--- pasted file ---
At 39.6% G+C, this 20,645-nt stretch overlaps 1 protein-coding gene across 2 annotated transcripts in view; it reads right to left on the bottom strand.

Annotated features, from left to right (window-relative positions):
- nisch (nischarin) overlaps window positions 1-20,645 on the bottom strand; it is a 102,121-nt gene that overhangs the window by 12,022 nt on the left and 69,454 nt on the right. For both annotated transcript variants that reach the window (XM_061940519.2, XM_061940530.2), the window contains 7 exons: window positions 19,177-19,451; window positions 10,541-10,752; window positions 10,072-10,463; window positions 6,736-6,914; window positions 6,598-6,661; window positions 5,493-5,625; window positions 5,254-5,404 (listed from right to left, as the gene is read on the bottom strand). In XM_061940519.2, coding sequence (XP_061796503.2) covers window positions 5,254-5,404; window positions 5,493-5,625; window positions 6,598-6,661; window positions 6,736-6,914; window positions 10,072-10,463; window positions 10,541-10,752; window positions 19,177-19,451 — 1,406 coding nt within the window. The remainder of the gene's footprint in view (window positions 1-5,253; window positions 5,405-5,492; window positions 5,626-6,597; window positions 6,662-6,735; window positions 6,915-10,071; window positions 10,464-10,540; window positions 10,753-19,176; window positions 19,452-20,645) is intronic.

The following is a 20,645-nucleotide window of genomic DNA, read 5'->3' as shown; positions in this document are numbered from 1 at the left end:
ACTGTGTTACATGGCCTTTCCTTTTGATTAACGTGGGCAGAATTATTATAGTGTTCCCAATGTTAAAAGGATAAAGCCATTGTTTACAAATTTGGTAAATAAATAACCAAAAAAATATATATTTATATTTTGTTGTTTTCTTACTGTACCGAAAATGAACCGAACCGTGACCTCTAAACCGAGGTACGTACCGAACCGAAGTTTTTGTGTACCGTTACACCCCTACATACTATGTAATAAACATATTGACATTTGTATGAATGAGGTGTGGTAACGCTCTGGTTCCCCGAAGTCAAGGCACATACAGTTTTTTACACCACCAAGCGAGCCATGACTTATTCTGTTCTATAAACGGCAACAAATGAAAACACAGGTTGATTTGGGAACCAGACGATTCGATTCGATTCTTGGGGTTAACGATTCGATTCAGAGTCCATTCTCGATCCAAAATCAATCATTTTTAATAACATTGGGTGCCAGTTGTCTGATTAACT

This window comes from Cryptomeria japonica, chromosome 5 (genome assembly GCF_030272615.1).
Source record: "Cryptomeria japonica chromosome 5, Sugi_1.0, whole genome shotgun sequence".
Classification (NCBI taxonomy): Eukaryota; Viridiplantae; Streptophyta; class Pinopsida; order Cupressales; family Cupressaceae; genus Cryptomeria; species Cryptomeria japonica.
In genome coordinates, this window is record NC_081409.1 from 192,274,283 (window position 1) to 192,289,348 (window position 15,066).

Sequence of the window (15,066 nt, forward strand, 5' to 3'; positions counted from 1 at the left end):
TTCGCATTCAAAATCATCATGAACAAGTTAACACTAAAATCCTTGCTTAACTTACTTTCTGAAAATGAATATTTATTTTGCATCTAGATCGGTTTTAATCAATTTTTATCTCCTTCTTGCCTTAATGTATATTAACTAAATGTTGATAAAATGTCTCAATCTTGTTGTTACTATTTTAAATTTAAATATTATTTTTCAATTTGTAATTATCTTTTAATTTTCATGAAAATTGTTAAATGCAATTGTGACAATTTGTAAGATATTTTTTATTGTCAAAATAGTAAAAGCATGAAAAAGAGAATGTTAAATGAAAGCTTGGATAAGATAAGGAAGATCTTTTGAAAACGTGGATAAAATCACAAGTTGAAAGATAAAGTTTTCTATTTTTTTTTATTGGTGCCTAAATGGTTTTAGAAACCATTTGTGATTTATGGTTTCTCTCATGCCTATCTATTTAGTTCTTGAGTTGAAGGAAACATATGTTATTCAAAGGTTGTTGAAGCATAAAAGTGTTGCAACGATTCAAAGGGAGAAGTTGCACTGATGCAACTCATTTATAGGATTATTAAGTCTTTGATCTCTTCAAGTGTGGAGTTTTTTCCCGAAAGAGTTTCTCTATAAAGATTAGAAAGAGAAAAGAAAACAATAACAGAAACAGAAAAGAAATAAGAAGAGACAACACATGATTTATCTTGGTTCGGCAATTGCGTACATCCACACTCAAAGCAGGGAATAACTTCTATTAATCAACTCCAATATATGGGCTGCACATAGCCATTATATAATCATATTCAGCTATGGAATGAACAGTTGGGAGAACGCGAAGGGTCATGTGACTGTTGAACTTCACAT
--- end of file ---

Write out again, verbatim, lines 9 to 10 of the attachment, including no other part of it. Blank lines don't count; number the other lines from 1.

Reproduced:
In genome coordinates, this window is record NC_081409.1 from 192,274,283 (window position 1) to 192,289,348 (window position 15,066).

Sequence of the window (15,066 nt, forward strand, 5' to 3'; positions counted from 1 at the left end):